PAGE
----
3 of 4 defendants get death for mass knifing at China train station

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The quick verdicts came a day after China’s highest prosecutorial agency called for “fast-tracking” cases involving terrorism, religious extremism and the making of firearms and explosives.

佛山桑拿

Scenes of bloody chaos at the Kunming station on the eve of a key political gathering in Beijing shocked the country and spurred authorities to adopt anti-terrorism measures, from arming police to conducting mass sentencing rallies and offering generous rewards to those who offer tips on suspected extremists.

Kunming’s Intermediate People’s Court sentenced the three men _ identified as Iskandar Ehet, Turgun Tohtunyaz and Hasayn Muhammad _ to death for “leading a terrorist organization” and intentional homicide, although they were not present during the attack on the Kunming station, the official New China News Agency said.

The female defendant, Patigul Tohti, who authorities said was apprehended at the scene after being shot by police, was sentenced to life in prison on charges of intentional homicide.

Authorities said that while Tohti’s criminal acts were “extremely severe,” the death penalty could not be applied to her because she was pregnant when she was detained. The agency did not elaborate on whether Tohti was still pregnant.

Brief video of the trial, aired on state broadcaster China Central Television, did not make clear whether the defendants contested the charges or what kind of legal representation they had, if any. But government-run media made a point of saying that the court hired translators “to help the defendants communicate in their native language during the trial.”

Authorities did not identify what language the defendants spoke, or provide details on their hometowns or other personal details. However the spelling of their names suggested they are ethnic Uighurs, a Muslim, Turkic-speaking minority concentrated in China’s far west province of Xinjiang.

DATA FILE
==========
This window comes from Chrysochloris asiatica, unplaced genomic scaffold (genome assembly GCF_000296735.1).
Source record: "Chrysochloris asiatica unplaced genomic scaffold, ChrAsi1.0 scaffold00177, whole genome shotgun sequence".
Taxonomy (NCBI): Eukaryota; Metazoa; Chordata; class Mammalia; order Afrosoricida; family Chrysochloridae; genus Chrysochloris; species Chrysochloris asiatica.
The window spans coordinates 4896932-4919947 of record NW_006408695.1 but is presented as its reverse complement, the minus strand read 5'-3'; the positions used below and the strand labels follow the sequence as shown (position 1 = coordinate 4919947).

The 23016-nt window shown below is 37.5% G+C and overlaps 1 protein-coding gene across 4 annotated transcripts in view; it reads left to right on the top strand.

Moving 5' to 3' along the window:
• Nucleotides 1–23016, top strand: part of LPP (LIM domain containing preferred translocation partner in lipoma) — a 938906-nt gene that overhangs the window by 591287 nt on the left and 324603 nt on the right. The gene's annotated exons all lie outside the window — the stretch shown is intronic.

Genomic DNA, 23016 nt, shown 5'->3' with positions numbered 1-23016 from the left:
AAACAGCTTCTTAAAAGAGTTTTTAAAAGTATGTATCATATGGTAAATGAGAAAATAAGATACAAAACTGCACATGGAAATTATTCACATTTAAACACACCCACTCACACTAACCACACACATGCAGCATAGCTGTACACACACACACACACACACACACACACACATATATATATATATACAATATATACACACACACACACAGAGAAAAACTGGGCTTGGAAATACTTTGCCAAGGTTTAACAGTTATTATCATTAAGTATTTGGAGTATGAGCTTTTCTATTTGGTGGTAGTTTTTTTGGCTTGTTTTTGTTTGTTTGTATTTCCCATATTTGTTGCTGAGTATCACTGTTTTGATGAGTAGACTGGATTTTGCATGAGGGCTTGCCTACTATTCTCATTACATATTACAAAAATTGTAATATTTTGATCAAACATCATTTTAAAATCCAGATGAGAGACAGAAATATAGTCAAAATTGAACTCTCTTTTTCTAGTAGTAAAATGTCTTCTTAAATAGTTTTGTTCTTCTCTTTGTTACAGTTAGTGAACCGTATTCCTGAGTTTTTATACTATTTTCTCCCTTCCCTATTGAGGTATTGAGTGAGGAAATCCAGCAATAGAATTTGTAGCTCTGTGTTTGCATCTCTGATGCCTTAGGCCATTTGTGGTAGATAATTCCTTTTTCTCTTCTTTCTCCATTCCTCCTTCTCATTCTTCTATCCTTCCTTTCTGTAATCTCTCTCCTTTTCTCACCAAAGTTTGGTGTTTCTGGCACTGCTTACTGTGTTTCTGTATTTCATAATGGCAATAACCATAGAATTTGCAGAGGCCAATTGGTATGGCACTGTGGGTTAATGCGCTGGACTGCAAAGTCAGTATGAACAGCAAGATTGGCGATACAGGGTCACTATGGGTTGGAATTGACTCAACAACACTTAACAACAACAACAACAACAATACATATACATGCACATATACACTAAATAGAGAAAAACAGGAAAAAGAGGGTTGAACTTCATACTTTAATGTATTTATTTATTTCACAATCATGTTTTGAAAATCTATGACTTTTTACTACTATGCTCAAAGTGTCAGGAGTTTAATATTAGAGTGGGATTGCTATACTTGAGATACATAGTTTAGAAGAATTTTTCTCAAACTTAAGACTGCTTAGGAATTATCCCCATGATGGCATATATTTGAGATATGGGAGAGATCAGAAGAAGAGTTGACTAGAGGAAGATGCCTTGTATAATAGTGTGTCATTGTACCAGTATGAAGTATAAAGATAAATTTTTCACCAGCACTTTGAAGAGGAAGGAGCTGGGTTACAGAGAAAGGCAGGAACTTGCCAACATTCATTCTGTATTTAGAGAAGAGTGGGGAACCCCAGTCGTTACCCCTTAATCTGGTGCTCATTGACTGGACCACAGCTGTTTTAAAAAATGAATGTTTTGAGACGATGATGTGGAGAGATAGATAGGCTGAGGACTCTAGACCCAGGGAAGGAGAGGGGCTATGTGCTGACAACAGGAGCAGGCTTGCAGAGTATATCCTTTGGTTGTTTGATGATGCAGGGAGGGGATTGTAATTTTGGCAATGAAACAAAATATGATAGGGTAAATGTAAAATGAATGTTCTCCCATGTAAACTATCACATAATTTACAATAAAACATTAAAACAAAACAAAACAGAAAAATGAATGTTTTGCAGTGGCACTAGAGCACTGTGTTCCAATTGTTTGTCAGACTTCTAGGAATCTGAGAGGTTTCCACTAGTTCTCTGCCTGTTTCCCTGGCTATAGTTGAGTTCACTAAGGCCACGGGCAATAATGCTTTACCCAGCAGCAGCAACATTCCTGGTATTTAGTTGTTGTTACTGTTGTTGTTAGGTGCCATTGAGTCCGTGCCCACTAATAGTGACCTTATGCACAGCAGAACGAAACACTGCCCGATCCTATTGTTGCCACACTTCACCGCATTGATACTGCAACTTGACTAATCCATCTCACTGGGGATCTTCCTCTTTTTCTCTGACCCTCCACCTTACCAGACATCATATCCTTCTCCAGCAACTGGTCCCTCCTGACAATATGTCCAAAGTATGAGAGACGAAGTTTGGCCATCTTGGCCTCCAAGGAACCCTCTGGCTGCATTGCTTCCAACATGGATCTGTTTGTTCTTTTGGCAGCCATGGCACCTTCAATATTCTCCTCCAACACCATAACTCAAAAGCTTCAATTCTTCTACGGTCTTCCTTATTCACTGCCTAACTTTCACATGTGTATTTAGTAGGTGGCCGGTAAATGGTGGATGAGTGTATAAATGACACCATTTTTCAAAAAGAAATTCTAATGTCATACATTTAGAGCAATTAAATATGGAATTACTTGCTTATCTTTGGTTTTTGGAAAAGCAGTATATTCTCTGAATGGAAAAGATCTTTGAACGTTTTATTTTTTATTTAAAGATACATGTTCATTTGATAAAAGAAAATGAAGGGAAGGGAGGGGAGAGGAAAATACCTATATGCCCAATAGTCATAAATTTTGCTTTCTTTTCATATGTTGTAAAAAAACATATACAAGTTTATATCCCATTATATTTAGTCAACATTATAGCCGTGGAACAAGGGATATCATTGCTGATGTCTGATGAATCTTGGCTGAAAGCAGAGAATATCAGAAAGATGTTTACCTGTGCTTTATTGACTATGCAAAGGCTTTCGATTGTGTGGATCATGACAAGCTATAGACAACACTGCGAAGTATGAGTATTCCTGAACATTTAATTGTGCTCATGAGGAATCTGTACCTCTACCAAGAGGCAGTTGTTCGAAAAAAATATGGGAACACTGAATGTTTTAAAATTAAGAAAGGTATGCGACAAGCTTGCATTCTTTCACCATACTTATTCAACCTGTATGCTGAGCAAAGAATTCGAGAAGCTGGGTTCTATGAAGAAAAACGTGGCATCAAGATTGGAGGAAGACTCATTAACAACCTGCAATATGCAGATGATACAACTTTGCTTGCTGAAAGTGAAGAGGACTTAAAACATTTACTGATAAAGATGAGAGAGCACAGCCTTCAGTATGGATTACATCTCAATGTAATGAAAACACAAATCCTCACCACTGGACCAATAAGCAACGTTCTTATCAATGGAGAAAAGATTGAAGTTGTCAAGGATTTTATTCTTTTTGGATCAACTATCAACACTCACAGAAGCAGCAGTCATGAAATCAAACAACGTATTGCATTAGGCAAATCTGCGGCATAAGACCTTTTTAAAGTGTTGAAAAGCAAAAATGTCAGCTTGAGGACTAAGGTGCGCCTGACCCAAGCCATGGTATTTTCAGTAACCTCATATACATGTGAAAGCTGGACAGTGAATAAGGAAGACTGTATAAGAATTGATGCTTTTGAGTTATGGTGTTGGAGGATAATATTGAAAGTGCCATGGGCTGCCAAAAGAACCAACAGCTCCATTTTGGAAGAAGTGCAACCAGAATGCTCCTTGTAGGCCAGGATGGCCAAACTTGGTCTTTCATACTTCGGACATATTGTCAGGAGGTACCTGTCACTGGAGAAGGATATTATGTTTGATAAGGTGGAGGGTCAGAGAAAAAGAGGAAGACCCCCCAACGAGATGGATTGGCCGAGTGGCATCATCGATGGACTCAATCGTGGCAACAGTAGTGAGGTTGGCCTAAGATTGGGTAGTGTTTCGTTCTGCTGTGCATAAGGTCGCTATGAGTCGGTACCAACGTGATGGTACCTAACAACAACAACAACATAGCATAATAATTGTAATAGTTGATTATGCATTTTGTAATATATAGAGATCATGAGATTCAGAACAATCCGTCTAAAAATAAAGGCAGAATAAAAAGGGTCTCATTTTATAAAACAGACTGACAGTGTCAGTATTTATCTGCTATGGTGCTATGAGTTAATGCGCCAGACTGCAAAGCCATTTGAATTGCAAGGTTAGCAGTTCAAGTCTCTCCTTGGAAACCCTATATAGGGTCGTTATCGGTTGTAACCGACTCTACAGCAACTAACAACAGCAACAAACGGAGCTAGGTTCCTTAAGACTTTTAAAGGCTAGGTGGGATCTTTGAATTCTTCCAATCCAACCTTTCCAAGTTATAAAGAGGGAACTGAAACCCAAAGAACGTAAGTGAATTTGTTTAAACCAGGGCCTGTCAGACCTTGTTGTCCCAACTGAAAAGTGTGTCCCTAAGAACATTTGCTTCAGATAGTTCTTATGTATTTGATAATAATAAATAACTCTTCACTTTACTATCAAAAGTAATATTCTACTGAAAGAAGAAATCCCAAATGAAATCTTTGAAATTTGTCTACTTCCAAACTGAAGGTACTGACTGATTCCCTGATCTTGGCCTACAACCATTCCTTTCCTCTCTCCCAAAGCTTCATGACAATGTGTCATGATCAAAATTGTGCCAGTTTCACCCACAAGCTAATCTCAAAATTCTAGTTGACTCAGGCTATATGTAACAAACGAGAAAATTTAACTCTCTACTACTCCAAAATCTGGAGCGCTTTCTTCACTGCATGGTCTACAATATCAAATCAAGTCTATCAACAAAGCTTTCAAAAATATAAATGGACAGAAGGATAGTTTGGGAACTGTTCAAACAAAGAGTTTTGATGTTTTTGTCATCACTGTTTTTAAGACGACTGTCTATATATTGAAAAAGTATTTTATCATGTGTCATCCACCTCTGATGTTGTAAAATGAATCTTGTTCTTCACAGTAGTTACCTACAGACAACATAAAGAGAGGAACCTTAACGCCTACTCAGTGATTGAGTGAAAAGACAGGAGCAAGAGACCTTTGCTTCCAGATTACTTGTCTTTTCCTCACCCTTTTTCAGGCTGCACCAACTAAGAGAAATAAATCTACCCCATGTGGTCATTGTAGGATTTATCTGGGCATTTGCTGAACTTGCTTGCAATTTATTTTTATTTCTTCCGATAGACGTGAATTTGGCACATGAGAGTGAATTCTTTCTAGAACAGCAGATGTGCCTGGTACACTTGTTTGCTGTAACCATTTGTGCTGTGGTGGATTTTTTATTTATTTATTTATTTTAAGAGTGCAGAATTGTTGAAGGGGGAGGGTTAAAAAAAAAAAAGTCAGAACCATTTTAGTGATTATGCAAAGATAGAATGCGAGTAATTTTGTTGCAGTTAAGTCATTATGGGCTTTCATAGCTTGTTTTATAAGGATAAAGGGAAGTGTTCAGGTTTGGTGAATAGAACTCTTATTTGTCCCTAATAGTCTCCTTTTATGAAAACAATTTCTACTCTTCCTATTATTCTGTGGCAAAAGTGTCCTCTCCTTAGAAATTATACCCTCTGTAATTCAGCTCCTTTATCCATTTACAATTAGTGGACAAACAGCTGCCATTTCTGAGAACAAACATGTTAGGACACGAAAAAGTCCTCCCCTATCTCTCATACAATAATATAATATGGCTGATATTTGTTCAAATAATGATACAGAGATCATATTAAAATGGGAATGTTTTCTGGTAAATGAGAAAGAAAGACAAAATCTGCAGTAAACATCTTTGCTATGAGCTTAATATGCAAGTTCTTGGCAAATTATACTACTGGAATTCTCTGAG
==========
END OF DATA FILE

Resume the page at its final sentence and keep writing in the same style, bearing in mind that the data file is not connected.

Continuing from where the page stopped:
Many Uighurs complain that government policies on religion, language and even what people may wear in public amount to repression of their customs and traditions.

All three men were convicted of organizing and plotting violent and terrorist attacks in crowded places. The court ruled that Ehet and Muhammad had recruited people to join a terrorist group, while Tohtunyaz financed terrorist activities. The court did not offer any details on the group’s religious or political orientation.

As is typical in terrorism prosecutions that are becoming increasingly common in China, Ehet was found to have used “audio and video materials” to instill religious extremism in group members and teaching them killing methods.

Prosecutors said eight people _ Ehet, Muhammad, Tohtunyaz and Tohti, plus four others who were shot dead at the scene _ were directly involved with the attack in Kunming, which is in the southern province of Yunnan. Five other suspects are to be tried later.

The group of eight, prosecutors alleged, began plotting the Kunming attack in Gejiu, also in Yunnan. Prosecutors said the group bought “a dozen machetes and daggers” and “made jihad banners.”

But two days before the attack, the court said, Ehet, Muhammad and Tohtunyaz were arrested on suspicion of trying to illegally cross China’s border into an unidentified neighboring country. The court did not explain why they would be trying to leave China if they were simultaneously plotting an attack in Kunming.

Obtaining passports can be difficult for Uighurs and dozens have been caught crossing illegally into Southeast Asian countries including Thailand en route to destinations such as Turkey.

Trials are usually closed in China, but state-run media said more than 300 members of the public _ including lawmakers, political advisers, victims and their relatives _ were among those present during the proceedings.

Li Liangwu, one of the stabbing victims, said in a phone interview Friday that he was not among the invited and didn’t even know the trial was happening until informed by a reporter.

The Hubei man complained that he had received less than $2,000 in compensation, about half from the Kunming government and slightly less from the Red Cross.

“I’m not satisfied with this amount,” he said. “If I had been able to work all this time that I’ve been in the hospital and recovering, I could have made two or three times that.”

Tommy Yang in the Times’ Beijing bureau contributed to this report.

(c) 2014 Los Angeles Times

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